Joon Teoh (AGOS) on Malaysia’s leading ranking as a GBS hub

15 April 2021 3 min. read

Global management consulting firm Kearney has released the latest edition of its Global Business Services Location Index, ranking Malaysia as the world’s third most competitive market, behind just powerhouse markets India and China. Joon Teoh, founder of AGOS, reflects on Malaysia’s leading ranking.

The Global Business Services Location Index by Kearney ranks the competitiveness of cities as a location for hosting a global business centre.

“A global business centre (GBS) allows large multinational corporations or organisations to centralise their business operations and activities, such as finance, human resource, information technology and procurement in certain countries to provide shared services,” Joon Teoh, who leads Malaysia-based consultancy AGOS.

Joon Teoh, Agos

“By bundling services together, companies can benefit from specialisation, synergies in scale and standardisation, and better organise their activities from a delivery perspective.”

To rank cities, the researchers looked at 47 different metrics across four major categories: financial attractiveness, people skills and availability, business environment, and digital infrastructure.

Of the top 10 locations, 7 are based in Asia, with India in first place with a score of 7.09, followed by China (6.80) and Malaysia (6.22). “Among the multinationals that have established global business centres in Malaysia are Shell, AstraZeneca, British American Tobacco and BASF,” said Teoh.

Malaysia owes its popularity to a number of factors, said Teoh. In particular, the country scores well in the business environment factor, which builds on a framework of consistent investment by the government.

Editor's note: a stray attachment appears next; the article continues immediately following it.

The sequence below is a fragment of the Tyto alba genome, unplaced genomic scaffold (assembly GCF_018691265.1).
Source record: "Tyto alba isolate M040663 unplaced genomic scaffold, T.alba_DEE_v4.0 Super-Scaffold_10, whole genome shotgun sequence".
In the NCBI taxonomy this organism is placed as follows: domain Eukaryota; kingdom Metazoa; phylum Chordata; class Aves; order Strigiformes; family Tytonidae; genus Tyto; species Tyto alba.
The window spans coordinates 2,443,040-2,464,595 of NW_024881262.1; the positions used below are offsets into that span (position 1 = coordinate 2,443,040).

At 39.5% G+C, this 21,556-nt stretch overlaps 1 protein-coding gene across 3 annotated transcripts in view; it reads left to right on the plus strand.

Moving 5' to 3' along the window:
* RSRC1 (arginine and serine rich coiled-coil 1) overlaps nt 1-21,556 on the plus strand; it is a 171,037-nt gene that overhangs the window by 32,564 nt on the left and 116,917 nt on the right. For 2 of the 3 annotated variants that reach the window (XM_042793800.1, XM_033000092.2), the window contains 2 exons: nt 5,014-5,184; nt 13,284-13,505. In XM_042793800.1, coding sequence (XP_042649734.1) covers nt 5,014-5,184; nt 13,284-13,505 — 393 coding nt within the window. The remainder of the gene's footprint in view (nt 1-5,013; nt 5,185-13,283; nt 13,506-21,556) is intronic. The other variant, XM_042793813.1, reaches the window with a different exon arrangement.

“The Malaysian government has always emphasised the development of the global business centre sector in the country, including underlining the importance of the sector in the 12th Malaysia Plan (12MP).”

In its strategy to differentiate itself from the much larger markets of India and China, “the Malaysian government is trying to place the sector in a value curve trajectory because it would be impossible for us to compete with China and India in terms of volume and talent.”

Another area where Malaysia punches above its weight is in digital infrastructure, including skills.

Against a backdrop of rapid digitisation, companies are increasingly digitising their operations, with global business centres at the forefront of these activities in the back-office environment. To succeed, global business centres need to be well positioned to adopt principles such as advanced analytics, robotic process automation, data science, and more.

“Being able to meet the requirements in line with the digital transformation is a key success factor for global business centres,” said Teoh, who together with the AGOS team has helped numerous multinationals with establishing such centres in Malaysia and South East Asia.

The firm Teoh founded in 2016, AGOS, specialises in the setup of finance shared services centres and global business services centres.

According to data from the government, multinationals spent RM46.1 billion on global business centre activities in Malaysia last year, accounting for the largest cut of foreign direct investments (FDI) in the country’s services sector.